Considering the deadlock currently stalling the Democratic nomination process, it’s been something of a diversion to have sex play such a prominent role in politics over the last couple of weeks. Yes, I was shocked and furious to have the governor of my home state admit to being a long-term patron of an expensive prostitution ring. But my feelings of betrayal as a citizen soon gave way to curiosity as I listened to countless pundits turn into temporary authorities on the question of male infidelity.
As a political scandal over an elected official’s indulgence in illegal activities that he formerly and strongly condemned, it was clear that Eliot Spitzer was to blame. But as far as sex was concerned, the women in Spitzer’s life suddenly became as guilty as he was.
When the Spitzer news hit, I told a friend that it would be a matter of minutes before commentators began blaming his wife. She vehemently disagreed. The next day, we watched the much-blogged-about clip from “The Today Show” in which radio host Dr. Laura Schlessinger denounced Silda Spitzer for driving her husband to cheat. “Men do need validation,” Dr. Laura noted, helpfully pointing out that when men “come into the world, they’re born of a woman.” She went on. “When the wife does not focus in on the needs and the feelings sexually, personally, to make him feel like a man, to make him feel like a success, to make him feel like our hero, he’s very susceptible to the charm of some other woman making him feel what he needs.”
What about Spitzer’s three daughters, host Meredith Vieira asked? Dr. Laura said that her heart went out to them and that she hoped this incident would teach them how to treat their future husbands so as to avoid any similarly sticky situations later in life.
The fear of sexual humiliation is a pervasive and powerful force — and for good reason. It’s hard to imagine what could be more embarrassing than having a partner or spouse declare in public that he or she had to turn to someone else for satisfaction. But although this anxiety is presumably the same for both men and women, gender is an unavoidable factor in society’s consideration of infidelity. Sexual humiliation has long been expressed predominantly as a male concern. Think of a literary character like Othello and his conviction that his pure-as-snow wife has been unfaithful. Actually, think of any Shakespearean play at all, and the cuckold jokes — “cuckold” being a gendered term for a man with a cheating wife — that never failed to win laughs from an Elizabethan audience.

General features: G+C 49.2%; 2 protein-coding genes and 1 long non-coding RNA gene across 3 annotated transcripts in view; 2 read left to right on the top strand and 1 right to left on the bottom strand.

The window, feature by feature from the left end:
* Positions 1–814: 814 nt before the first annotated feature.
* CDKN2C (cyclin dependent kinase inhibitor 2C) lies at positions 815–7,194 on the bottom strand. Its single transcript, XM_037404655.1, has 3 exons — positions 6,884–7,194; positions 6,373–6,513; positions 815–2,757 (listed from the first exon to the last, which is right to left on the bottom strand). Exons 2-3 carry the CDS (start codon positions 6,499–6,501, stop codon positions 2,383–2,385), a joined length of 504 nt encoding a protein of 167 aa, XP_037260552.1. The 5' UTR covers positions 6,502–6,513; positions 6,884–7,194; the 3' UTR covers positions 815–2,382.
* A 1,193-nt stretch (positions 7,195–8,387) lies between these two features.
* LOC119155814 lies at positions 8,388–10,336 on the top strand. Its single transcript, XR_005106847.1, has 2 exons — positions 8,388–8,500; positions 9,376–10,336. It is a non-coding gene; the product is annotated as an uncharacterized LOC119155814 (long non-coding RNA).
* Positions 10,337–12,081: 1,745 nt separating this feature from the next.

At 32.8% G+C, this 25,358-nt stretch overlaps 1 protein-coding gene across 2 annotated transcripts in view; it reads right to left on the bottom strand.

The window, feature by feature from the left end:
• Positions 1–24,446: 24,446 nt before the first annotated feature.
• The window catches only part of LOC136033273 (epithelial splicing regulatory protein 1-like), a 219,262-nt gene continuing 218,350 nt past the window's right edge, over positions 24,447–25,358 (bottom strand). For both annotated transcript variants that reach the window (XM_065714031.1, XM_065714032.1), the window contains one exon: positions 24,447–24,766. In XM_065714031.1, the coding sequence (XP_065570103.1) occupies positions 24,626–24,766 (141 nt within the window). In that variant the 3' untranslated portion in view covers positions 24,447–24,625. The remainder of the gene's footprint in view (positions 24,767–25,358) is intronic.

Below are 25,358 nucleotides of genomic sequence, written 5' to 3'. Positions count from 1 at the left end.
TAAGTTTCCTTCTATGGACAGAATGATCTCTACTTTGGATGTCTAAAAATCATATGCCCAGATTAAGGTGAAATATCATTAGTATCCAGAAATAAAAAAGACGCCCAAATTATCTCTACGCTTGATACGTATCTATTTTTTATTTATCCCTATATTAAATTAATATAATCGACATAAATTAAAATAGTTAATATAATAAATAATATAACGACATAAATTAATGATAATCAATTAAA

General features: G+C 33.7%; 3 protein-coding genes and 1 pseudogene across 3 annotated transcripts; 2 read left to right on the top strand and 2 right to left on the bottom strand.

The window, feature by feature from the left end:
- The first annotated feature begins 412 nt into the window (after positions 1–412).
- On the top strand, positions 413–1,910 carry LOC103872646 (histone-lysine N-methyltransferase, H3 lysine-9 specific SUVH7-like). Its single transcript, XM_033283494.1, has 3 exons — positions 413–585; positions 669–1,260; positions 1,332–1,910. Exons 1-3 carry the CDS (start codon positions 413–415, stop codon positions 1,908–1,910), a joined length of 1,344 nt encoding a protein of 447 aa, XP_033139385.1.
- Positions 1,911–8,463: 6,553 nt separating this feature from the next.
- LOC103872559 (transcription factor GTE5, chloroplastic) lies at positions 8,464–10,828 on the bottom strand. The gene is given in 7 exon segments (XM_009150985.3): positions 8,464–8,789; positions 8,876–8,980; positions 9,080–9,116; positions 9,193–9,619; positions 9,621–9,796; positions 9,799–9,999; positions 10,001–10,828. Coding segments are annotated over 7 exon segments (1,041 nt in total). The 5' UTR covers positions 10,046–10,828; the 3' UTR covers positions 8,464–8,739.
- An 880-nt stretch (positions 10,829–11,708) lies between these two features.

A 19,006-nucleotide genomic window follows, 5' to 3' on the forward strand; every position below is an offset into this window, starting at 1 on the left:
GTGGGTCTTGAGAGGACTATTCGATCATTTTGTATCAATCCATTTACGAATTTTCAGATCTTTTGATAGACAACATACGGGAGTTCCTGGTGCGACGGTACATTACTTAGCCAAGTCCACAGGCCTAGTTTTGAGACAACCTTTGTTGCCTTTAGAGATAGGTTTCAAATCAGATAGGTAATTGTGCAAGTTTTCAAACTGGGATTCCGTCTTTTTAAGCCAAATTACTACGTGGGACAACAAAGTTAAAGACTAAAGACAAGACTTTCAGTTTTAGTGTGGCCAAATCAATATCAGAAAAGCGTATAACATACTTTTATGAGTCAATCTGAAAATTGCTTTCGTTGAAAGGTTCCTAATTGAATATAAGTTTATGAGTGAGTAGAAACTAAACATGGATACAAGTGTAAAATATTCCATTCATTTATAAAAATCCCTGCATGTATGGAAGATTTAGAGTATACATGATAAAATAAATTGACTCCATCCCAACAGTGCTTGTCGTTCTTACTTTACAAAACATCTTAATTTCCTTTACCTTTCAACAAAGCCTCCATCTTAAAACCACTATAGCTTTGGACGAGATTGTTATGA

Of course, this is no surprise. After all, until the last century, men have had nearly exclusive access to self-expression in the public sphere, and male concerns about sexuality and relationships have dominated the disc.
But we’re living in the age of the humiliated political wife. There are the Hillary Clintons and Silda Spitzers who agree to appear supportive during the confessions of their powerful husbands, and the Dina McGreeveys, who do nothing to disguise their shock and anger from the press. While the humiliation factor has multiplied over the past few decades due to the media’s more invasive scrutiny of public figures, the trend of philandering politicians is certainly nothing new. Do these spectacles of sexual embarrassment happen again and again because the media likes to scrutinize politicians and because most politicians are male? Or, incredibly, is cheating — and especially the kind of high-stakes cheating that caused Spitzer’s downfall — mainly a male phenomenon?
On the same episode of “The Today Show” that featured Dr. Laura, anthropologist Helen Fisher chimed in with her own analysis: “All you have to do is look at Eliot Spitzer. He has a high cheekbone and a very heavy brow ridge. Those are signs of very high testosterone.” This kind of pseudo-scientific analysis of sexual activity, which makes vague biological excuses for dishonest behavior and refuses to consider useful concepts like free will, only succeeds in further obscuring the problem of elected officials’ irresponsibility. Surely something distinguishes humans from bonobos.
A friend of mine who has supported Barack Obama for a number of months recently said that he worries about Obama’s smear potential. According to his theory, the Clintons have become nearly invulnerable to exposure because their dirt has been so over-hyped. It’s true that Bill and Hillary’s indiscretions have now become as integral to the American consciousness as the national anthem, and the Jeremiah Wright controversy would be nothing compared to a sex scandal. But I refuse to subscribe — at least for now — to the belief that even the highest minded politician can’t help himself, or to a Dr. Laura-type insistence that a forceful woman like Michelle Obama can’t nurture her husband well enough.
Here’s hoping that testosterone-based judgments of character will be rendered unnecessary for the duration of this election.
Alexandra Schwartz is a junior in Saybrook College. Her column runs on alternate Tuesdays.